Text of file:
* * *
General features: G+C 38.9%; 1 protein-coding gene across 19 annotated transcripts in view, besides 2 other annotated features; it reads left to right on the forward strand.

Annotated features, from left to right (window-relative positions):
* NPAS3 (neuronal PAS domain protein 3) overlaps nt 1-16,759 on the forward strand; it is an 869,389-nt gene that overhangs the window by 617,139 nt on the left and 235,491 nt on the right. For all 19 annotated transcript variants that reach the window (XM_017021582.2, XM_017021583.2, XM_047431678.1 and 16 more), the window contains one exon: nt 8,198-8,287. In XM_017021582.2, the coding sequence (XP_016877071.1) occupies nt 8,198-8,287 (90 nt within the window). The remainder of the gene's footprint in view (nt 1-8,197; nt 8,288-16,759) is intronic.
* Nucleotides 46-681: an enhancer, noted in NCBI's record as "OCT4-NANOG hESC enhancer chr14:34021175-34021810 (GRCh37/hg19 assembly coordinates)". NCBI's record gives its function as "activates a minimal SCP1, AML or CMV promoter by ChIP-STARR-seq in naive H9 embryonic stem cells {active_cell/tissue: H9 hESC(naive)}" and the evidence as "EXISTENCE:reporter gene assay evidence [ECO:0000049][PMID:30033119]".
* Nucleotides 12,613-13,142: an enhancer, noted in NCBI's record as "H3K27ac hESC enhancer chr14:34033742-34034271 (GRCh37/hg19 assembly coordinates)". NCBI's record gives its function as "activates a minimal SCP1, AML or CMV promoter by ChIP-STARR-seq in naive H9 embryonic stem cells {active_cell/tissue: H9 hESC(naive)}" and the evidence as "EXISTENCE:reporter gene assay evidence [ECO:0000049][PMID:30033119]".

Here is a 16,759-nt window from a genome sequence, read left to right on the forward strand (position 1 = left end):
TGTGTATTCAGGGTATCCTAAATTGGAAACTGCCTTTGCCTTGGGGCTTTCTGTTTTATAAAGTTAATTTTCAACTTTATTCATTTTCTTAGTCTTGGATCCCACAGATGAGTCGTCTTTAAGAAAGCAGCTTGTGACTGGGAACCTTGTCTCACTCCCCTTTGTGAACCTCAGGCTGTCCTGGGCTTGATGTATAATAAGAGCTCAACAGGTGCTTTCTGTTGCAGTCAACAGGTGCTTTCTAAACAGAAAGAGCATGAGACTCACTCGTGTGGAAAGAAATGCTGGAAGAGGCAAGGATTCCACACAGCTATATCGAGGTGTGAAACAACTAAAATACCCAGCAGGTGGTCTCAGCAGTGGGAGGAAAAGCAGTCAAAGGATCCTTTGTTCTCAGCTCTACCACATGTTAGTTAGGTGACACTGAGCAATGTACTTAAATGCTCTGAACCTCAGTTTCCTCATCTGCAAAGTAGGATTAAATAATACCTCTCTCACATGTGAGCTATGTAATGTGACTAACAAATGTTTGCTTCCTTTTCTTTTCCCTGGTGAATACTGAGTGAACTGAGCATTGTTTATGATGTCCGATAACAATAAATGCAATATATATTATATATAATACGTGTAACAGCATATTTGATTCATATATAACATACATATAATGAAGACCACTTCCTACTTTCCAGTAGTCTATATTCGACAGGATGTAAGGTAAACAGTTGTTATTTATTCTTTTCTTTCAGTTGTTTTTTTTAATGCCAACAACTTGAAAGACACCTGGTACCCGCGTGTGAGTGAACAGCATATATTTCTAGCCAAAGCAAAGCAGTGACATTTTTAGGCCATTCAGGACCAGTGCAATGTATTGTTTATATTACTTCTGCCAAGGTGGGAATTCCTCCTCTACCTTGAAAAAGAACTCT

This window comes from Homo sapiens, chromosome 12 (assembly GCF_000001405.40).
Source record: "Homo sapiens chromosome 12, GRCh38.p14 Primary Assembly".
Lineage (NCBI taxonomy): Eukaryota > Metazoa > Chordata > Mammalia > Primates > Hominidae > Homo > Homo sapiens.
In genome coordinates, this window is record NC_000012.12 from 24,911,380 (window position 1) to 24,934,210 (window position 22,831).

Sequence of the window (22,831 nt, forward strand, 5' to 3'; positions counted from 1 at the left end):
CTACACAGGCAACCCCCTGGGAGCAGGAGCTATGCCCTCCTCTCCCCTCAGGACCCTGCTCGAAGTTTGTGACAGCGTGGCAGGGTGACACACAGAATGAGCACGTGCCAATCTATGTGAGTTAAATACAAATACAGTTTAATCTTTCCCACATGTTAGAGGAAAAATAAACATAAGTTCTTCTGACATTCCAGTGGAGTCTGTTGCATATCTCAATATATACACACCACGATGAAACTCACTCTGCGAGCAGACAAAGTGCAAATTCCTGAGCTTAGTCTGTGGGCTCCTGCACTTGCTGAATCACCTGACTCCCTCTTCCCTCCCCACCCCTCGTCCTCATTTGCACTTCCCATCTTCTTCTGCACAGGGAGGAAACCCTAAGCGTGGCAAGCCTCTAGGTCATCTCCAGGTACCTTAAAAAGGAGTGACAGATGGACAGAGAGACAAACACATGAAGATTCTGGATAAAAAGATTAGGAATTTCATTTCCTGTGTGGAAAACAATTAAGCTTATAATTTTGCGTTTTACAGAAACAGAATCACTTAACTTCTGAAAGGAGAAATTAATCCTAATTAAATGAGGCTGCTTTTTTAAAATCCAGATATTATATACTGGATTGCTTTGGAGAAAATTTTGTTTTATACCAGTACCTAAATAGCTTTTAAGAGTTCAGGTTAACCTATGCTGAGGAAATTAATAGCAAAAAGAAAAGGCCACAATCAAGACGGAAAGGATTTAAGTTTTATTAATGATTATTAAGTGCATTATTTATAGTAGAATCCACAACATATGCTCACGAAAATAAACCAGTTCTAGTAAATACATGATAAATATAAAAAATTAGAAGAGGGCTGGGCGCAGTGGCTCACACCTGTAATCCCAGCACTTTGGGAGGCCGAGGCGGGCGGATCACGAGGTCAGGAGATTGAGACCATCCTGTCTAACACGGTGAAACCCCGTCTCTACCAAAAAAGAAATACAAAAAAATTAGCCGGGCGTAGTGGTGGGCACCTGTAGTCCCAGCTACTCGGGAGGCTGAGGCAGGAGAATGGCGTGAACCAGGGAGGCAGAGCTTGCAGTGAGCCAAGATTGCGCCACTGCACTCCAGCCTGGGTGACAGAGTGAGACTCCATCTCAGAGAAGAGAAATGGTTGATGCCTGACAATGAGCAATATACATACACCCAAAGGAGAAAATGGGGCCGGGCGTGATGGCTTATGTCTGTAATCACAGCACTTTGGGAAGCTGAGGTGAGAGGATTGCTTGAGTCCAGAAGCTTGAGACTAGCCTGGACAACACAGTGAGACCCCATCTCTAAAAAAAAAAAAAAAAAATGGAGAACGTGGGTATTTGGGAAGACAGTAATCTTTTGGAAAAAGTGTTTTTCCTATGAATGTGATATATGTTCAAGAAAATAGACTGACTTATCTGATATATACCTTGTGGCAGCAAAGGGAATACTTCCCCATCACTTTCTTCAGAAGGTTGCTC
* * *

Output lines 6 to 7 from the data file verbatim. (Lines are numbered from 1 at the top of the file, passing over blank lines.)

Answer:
Here is a 16,759-nt window from a genome sequence, read left to right on the forward strand (position 1 = left end):
TGTGTATTCAGGGTATCCTAAATTGGAAACTGCCTTTGCCTTGGGGCTTTCTGTTTTATAAAGTTAATTTTCAACTTTATTCATTTTCTTAGTCTTGGATCCCACAGATGAGTCGTCTTTAAGAAAGCAGCTTGTGACTGGGAACCTTGTCTCACTCCCCTTTGTGAACCTCAGGCTGTCCTGGGCTTGATGTATAATAAGAGCTCAACAGGTGCTTTCTGTTGCAGTCAACAGGTGCTTTCTAAACAGAAAGAGCATGAGACTCACTCGTGTGGAAAGAAATGCTGGAAGAGGCAAGGATTCCACACAGCTATATCGAGGTGTGAAACAACTAAAATACCCAGCAGGTGGTCTCAGCAGTGGGAGGAAAAGCAGTCAAAGGATCCTTTGTTCTCAGCTCTACCACATGTTAGTTAGGTGACACTGAGCAATGTACTTAAATGCTCTGAACCTCAGTTTCCTCATCTGCAAAGTAGGATTAAATAATACCTCTCTCACATGTGAGCTATGTAATGTGACTAACAAATGTTTGCTTCCTTTTCTTTTCCCTGGTGAATACTGAGTGAACTGAGCATTGTTTATGATGTCCGATAACAATAAATGCAATATATATTATATATAATACGTGTAACAGCATATTTGATTCATATATAACATACATATAATGAAGACCACTTCCTACTTTCCAGTAGTCTATATTCGACAGGATGTAAGGTAAACAGTTGTTATTTATTCTTTTCTTTCAGTTGTTTTTTTTAATGCCAACAACTTGAAAGACACCTGGTACCCGCGTGTGAGTGAACAGCATATATTTCTAGCCAAAGCAAAGCAGTGACATTTTTAGGCCATTCAGGACCAGTGCAATGTATTGTTTATATTACTTCTGCCAAGGTGGGAATTCCTCCTCTACCTTGAAAAAGAACTCT